Voices of BTM XXIII: Laurie Lee
Okay is all about both the ability and inability to connect. It is difficult for the four characters of the play to have a genuine interaction amidst a global pandemic because their form of communication is restricted to a laptop screen. It is also difficult because it is further complicated—two characters enter a past conflict while the other two characters try to find support and love from one another. In other words, Okay calls attention to how love languages are influenced by the way we are raised in different cultural settings, and how these differences can impede effective communication between individuals.
What made you want to tell this story?
Like others, I spent a lot of time alone during the pandemic. I changed as a person, and fully came to the realization that time is so valuable—we don’t ever see it fly past us unless it’s 10 years later and we’re like, “wow! Am I that old?” I think of 2020 as a year of timelessness, but I also see that so much change happened—lots of life-transforming thoughts born from little action. I also think of grief, loss, and, most importantly, hope. Surprisingly, these thoughts that occurred within a year have changed me more than action has in all my years of life. In Okay, I wanted to express that things change. The characters are uncomfortable because they’re either holding a grudge from the past (and feel the need to address it in public) or have to witness others passive aggressively fighting. And even more discomforting is the fact that they’re not as used to conversing with others on a screen. However, hope can coexist with conflict and change. The future isn’t erased just because the past felt unbearable. The standstill in the present, both during the pandemic and during the play, was/is heart-wrenching, anxiety-inducing, and tormenting. But in the end of the play (and in life), we’re reassured by the fact that everything will turn out okay.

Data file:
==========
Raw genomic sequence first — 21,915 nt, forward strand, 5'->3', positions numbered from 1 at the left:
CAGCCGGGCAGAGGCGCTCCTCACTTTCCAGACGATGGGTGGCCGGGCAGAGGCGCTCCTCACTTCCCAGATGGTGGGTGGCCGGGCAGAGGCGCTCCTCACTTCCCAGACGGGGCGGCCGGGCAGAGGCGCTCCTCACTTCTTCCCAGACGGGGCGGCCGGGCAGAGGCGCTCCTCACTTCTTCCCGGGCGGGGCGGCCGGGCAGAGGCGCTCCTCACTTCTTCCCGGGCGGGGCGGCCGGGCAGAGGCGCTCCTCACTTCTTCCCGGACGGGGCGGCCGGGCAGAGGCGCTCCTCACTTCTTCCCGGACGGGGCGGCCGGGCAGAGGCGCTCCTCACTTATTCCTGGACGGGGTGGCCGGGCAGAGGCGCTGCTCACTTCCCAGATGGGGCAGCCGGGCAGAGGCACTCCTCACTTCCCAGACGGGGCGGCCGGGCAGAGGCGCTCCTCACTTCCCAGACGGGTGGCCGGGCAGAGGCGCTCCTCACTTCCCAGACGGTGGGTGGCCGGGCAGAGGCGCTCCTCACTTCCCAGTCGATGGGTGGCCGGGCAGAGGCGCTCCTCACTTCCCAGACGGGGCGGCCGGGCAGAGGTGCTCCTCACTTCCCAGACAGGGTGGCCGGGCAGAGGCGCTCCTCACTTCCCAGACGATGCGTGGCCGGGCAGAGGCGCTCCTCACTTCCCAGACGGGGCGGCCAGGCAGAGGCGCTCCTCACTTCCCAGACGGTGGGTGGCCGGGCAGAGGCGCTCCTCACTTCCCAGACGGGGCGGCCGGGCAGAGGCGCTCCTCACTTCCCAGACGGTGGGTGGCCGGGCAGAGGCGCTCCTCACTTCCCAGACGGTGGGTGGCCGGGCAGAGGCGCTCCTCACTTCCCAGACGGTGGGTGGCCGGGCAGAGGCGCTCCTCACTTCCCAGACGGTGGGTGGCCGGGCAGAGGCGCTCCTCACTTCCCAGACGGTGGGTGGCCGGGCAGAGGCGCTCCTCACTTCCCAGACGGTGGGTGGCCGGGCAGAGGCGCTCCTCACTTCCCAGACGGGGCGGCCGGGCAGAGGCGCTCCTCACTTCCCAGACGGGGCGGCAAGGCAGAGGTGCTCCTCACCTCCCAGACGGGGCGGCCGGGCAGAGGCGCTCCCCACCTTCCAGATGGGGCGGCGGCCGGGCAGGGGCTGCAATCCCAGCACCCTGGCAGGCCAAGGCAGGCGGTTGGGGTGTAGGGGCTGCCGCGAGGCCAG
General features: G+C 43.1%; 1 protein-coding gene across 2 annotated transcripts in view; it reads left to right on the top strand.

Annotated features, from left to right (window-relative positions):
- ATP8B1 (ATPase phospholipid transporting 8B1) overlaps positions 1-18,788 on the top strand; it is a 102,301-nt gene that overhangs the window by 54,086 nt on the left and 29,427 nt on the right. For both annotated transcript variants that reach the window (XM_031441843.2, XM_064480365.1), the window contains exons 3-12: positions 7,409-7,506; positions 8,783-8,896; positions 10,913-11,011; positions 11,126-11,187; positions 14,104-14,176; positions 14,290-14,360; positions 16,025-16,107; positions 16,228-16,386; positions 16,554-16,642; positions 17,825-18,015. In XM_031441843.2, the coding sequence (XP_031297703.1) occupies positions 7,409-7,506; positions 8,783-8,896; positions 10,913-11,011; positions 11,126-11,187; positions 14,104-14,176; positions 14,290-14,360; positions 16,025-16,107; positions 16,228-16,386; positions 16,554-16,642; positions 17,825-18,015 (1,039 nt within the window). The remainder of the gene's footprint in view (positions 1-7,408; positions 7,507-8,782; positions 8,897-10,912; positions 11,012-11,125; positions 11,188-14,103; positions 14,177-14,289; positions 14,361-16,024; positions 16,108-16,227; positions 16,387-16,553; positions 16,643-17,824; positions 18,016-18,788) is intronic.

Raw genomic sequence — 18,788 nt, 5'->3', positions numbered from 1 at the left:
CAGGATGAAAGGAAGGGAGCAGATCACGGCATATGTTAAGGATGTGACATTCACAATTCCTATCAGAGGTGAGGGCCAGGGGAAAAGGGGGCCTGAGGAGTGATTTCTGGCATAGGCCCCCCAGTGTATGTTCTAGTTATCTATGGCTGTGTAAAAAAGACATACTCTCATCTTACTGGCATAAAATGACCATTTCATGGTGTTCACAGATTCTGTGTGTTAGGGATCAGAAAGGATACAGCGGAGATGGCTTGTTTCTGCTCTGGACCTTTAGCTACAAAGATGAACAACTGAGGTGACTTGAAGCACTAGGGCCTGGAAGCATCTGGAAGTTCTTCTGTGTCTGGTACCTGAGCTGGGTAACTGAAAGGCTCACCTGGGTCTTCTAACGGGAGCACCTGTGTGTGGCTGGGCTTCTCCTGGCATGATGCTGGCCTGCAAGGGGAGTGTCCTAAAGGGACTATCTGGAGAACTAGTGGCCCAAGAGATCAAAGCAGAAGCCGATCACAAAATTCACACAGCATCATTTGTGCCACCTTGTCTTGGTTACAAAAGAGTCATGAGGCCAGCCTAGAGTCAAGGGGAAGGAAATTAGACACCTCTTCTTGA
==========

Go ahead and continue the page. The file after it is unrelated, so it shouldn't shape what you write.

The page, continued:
What interests you in the ten-minute format?
For me, after watching a two-to-three-hour-long play or musical, leaving the theater always feels like my mind and my body are in two different places. My mind in the world of the play, and my body grounded in reality. The dissonance endures until I wake up the next morning. I think with only ten minutes of people’s time, it’s more difficult to create that dissonance after the play ends. It’s like a challenge—the playwright must do their best to draw the audience into the world of the play right off the bat.
What are the particular challenges to writing for (or adapting to) Zoom? Are there benefits to working in this medium? Were there any surprises along the way?
It wasn’t particularly a challenge for me to write for Zoom, as the actual plot of Okay involved four characters going onto a Zoom call with the onset of the pandemic. The awkwardness, the silence, the overlapping voices, and the blank staring were all authentic qualities of a typical Zoom call. And I believe, hopefully, it benefits the audience’s understanding of the play, as the Zoom format hints at the difficulties of limited communication during the actual pandemic.
What’s next for you as a playwright (or producer, actor, etc.)?
I’m not too sure of what lies ahead for me career-wise, but I am certain that theater is going to remain a crucial part of my nature and of my life, whether by performing as an actor, composing music, or writing plays. And, of course, I’m very very very certain that I’ll remain a faithful audience member to the theater community.
Don’t miss Okay on April 1. Boston Theater Marathon XXIII: Special Zoom Edition continues at 12 noon ET, Monday-Saturday, through May 28! More